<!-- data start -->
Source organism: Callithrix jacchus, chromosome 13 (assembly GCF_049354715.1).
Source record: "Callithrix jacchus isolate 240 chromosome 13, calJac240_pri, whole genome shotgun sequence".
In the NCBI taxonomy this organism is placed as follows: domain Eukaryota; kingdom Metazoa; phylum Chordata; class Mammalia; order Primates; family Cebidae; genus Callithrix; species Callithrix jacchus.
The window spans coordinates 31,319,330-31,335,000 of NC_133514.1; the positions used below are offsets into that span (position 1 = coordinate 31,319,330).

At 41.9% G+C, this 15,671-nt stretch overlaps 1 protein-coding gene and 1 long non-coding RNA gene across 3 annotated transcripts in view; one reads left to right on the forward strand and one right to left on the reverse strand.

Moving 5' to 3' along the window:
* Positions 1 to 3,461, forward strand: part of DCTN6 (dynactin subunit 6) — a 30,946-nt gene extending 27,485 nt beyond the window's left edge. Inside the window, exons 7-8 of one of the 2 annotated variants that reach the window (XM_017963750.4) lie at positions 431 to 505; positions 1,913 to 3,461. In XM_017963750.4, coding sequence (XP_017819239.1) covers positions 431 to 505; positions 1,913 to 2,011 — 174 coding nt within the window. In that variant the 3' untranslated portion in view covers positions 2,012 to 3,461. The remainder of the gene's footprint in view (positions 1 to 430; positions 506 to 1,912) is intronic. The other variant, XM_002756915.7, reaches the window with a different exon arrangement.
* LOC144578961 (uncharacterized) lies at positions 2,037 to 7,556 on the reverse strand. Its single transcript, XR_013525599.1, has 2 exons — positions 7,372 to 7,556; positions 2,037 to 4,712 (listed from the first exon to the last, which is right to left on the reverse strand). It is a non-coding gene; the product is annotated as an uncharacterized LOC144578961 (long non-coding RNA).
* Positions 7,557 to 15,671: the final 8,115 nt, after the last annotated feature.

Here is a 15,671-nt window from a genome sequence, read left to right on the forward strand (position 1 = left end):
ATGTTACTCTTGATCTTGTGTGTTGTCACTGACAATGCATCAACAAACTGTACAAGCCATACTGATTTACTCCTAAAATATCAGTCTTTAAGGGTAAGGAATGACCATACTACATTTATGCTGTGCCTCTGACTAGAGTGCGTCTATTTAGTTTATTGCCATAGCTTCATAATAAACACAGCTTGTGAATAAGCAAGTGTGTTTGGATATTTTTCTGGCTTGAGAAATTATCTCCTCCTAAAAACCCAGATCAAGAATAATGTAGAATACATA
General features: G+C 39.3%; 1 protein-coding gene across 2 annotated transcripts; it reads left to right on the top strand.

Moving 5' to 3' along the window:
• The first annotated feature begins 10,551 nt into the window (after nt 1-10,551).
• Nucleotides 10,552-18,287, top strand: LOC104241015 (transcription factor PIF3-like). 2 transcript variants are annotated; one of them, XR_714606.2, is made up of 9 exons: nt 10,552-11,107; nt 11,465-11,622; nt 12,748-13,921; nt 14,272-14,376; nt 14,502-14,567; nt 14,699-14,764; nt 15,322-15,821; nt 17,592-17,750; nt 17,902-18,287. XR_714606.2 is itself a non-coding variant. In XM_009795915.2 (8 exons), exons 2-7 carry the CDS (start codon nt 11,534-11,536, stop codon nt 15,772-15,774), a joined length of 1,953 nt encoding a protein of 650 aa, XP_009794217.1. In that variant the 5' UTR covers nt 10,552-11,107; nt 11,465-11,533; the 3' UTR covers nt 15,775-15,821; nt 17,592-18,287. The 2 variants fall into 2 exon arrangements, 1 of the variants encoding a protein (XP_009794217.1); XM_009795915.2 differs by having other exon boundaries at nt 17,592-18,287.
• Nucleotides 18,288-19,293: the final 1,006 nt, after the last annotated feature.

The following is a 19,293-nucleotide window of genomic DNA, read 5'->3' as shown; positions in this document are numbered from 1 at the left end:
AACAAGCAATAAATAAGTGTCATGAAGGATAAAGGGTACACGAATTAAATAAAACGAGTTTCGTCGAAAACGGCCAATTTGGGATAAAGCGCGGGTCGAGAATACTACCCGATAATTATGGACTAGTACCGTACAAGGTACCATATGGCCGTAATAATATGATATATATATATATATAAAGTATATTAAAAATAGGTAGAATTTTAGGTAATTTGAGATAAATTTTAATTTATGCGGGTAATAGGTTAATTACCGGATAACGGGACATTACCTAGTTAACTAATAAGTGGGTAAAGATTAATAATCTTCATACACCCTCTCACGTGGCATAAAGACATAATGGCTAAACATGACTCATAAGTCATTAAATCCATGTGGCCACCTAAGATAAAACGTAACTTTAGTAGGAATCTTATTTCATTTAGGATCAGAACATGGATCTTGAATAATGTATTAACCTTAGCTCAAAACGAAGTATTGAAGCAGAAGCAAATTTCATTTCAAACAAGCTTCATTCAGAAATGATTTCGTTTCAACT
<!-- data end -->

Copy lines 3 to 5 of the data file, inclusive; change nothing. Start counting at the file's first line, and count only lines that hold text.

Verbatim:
In the NCBI taxonomy this organism is placed as follows: domain Eukaryota; kingdom Metazoa; phylum Chordata; class Mammalia; order Primates; family Cebidae; genus Callithrix; species Callithrix jacchus.
The window spans coordinates 31,319,330-31,335,000 of NC_133514.1; the positions used below are offsets into that span (position 1 = coordinate 31,319,330).

At 41.9% G+C, this 15,671-nt stretch overlaps 1 protein-coding gene and 1 long non-coding RNA gene across 3 annotated transcripts in view; one reads left to right on the forward strand and one right to left on the reverse strand.